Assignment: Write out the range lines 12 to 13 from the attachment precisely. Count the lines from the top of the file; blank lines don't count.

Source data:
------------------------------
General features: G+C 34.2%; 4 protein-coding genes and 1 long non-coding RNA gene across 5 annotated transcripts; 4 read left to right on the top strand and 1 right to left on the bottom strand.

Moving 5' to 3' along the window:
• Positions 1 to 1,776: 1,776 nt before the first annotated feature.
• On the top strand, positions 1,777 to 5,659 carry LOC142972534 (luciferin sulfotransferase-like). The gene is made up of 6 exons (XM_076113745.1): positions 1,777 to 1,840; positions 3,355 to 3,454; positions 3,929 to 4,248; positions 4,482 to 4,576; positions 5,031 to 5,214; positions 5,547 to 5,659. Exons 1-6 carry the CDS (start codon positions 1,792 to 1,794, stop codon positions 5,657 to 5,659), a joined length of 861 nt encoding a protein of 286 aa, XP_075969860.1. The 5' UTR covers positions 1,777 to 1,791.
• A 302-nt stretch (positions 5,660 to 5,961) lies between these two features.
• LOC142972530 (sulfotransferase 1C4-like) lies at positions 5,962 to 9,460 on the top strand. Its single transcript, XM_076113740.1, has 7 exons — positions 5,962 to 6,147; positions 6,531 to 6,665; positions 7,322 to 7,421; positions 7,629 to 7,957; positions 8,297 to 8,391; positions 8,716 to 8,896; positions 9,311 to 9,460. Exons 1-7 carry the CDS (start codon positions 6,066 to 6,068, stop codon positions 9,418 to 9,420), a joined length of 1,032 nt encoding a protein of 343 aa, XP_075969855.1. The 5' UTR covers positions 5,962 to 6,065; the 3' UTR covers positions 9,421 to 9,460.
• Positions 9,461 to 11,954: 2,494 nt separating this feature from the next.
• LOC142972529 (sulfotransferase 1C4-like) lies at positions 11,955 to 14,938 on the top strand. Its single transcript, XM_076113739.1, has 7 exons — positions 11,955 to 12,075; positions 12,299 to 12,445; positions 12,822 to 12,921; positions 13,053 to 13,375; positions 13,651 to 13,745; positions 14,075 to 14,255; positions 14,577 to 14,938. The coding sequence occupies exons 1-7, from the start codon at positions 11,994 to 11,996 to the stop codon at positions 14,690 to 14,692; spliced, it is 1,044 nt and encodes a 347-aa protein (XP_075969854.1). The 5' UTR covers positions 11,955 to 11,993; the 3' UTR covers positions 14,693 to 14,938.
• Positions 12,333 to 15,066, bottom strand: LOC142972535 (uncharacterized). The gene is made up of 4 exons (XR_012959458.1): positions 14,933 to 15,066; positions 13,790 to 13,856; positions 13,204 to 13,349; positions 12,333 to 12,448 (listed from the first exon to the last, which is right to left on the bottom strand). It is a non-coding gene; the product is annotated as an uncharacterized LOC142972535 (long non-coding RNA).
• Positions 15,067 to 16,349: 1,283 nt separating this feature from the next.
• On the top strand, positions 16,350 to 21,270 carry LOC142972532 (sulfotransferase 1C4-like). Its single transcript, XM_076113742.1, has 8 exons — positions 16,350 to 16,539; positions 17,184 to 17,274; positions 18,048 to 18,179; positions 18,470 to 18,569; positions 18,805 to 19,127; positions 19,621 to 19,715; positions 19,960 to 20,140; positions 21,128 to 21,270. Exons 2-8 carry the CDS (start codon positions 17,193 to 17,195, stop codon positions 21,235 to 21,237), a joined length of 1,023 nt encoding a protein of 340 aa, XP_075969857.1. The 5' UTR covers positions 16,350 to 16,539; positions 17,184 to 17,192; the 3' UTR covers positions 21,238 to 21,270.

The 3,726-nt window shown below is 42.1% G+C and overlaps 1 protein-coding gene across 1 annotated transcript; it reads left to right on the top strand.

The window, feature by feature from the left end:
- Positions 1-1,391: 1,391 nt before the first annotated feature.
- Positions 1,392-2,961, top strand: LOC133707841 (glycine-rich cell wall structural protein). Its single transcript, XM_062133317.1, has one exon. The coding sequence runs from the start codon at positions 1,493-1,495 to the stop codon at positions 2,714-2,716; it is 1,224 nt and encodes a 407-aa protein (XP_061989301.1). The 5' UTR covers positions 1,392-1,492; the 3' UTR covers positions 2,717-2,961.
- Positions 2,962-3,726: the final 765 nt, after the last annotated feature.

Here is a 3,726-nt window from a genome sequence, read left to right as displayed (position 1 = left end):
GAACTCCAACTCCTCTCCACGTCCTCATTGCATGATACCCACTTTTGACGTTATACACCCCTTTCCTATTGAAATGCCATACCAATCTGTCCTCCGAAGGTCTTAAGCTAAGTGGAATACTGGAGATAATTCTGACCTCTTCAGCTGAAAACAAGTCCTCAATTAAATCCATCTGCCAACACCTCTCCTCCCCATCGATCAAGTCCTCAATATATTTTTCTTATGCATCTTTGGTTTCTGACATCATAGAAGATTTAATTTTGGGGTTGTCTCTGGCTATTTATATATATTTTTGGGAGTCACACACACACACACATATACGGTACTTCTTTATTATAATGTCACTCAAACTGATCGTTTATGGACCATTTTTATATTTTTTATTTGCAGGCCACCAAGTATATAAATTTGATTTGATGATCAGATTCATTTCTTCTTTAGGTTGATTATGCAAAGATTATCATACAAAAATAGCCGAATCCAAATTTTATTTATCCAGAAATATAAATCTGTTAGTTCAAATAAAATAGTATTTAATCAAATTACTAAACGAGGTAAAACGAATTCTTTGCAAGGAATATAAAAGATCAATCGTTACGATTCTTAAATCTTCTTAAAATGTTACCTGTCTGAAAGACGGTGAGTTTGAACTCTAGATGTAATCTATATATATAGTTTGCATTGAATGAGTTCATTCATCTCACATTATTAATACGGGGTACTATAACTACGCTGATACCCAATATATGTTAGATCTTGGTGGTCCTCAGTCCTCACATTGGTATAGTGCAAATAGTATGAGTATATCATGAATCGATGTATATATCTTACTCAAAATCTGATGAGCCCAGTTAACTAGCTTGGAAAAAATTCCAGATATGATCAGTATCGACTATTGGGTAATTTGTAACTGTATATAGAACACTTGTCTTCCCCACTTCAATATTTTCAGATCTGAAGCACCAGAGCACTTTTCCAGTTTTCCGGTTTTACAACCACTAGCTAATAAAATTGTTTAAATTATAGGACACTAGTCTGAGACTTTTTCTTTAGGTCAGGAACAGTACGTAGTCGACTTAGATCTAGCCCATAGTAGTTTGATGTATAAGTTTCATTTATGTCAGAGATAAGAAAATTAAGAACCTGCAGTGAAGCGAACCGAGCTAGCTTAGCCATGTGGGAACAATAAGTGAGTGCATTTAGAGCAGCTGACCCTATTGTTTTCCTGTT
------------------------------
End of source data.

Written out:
The 3,726-nt window shown below is 42.1% G+C and overlaps 1 protein-coding gene across 1 annotated transcript; it reads left to right on the top strand.

The window, feature by feature from the left end: